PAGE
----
Instead it’s simply a numbing, saccharine, tedious film that tries too hard to be reverential to its central character and eventually comes across as mawkish kitsch.
Directed by Oliver Hirshbiegel who made the excellent Das experiment 12 years ago and the even more interesting Downfall (the film that contained the famous Hitler YouTube meme), Diana plays out like a clumsy paparazzi following a celebrity behind closed doors, and then concocting some sort of long-drawn story that uses 10 per cent of the actual facts and 90 per cent sensationalist hogwash to grab eyeballs. A melodramatic story can still work out into a decent film, however Diana is a series of tacky scenes with enough cornball acting from the supporting characters to qualify for a rejected made for television after school special.
The film chronicles the last two years of Diana’s life post her split with Prince Charles, and sheds a dim spotlight on her relationships with a heart surgeon and an Egyptian millionaire who died with her in a car crash. Diana had a troubled marriage and a depressing life in her final years and one would expect her biopic to reveal the truth behind her downfall. The film contains nothing that you wouldn’t find on her Wikipedia page, and it’s a little bizarre to watch seeing as director Hirschbiegel brilliantly captured the last days of Hitler in Downfall.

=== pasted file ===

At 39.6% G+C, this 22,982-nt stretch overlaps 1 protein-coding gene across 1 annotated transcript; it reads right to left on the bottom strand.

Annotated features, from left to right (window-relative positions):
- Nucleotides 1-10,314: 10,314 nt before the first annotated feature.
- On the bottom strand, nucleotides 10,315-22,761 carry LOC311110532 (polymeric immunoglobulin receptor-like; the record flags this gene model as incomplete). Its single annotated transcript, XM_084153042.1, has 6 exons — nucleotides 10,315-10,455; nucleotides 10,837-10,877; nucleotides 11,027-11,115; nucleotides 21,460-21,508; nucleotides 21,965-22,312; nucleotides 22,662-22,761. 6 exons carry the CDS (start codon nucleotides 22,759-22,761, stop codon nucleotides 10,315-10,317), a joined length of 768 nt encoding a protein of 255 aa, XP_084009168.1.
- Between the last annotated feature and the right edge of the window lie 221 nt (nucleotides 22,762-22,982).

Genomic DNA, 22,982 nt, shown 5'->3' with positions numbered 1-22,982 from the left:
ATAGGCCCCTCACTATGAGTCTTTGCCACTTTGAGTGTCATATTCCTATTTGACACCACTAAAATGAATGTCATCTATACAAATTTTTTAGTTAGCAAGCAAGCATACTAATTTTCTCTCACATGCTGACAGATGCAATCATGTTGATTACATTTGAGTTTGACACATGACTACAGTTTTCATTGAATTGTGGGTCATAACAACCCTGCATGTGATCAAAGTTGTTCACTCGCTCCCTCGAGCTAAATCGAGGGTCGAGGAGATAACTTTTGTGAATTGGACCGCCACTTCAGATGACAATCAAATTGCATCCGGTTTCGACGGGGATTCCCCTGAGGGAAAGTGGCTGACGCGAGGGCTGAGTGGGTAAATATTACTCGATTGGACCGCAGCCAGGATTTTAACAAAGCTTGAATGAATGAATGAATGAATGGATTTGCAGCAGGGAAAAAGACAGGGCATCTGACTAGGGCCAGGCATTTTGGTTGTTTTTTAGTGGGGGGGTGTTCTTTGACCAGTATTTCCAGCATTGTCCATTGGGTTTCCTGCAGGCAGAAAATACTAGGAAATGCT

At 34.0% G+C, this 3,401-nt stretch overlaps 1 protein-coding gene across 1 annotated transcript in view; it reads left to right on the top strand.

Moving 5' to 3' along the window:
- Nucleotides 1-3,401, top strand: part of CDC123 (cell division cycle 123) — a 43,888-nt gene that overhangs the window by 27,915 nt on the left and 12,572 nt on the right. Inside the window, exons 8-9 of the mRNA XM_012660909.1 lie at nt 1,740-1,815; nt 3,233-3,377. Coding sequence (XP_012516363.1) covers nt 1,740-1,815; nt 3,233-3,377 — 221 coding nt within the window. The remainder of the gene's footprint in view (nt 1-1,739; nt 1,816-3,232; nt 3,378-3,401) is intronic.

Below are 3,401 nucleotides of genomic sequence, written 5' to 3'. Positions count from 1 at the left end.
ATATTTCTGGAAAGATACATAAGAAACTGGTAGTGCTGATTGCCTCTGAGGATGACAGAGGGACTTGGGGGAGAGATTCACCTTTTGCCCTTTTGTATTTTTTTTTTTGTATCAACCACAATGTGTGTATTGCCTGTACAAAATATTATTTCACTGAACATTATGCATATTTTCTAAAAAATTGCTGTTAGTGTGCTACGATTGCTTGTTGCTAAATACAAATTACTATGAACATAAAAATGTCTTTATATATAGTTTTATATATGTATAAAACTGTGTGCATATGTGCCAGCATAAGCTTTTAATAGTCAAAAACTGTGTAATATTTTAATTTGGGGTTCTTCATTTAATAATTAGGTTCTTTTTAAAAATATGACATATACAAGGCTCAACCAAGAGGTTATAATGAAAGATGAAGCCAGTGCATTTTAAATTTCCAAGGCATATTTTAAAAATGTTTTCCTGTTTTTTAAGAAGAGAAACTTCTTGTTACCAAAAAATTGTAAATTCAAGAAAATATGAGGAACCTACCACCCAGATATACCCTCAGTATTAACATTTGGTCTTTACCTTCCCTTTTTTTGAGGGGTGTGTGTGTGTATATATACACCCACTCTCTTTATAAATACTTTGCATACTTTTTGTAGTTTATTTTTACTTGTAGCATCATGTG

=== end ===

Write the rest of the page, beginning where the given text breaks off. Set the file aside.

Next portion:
Naomi Watts is terrific in the title role and it’s a testament to her talent that she can pull off a convincing performance despite being given a truly terribly written character with impossibly bad lines. Like Meryl Streep in last year’s Margaret Thatcher biopic, Watts stands as the lone bright spark in an ultimately dull film, trying to salvage some complexity in a hollow on screen character. The film oils in a bookend style segment that shows a pensive Diana leaving her hotel room on the night that she died it’s intriguing to delve into Diana’s mind in the final moments of her life, sadly even Watts’ expressive eyes and impeccable accent and makeup cannot travail beyond the surface level.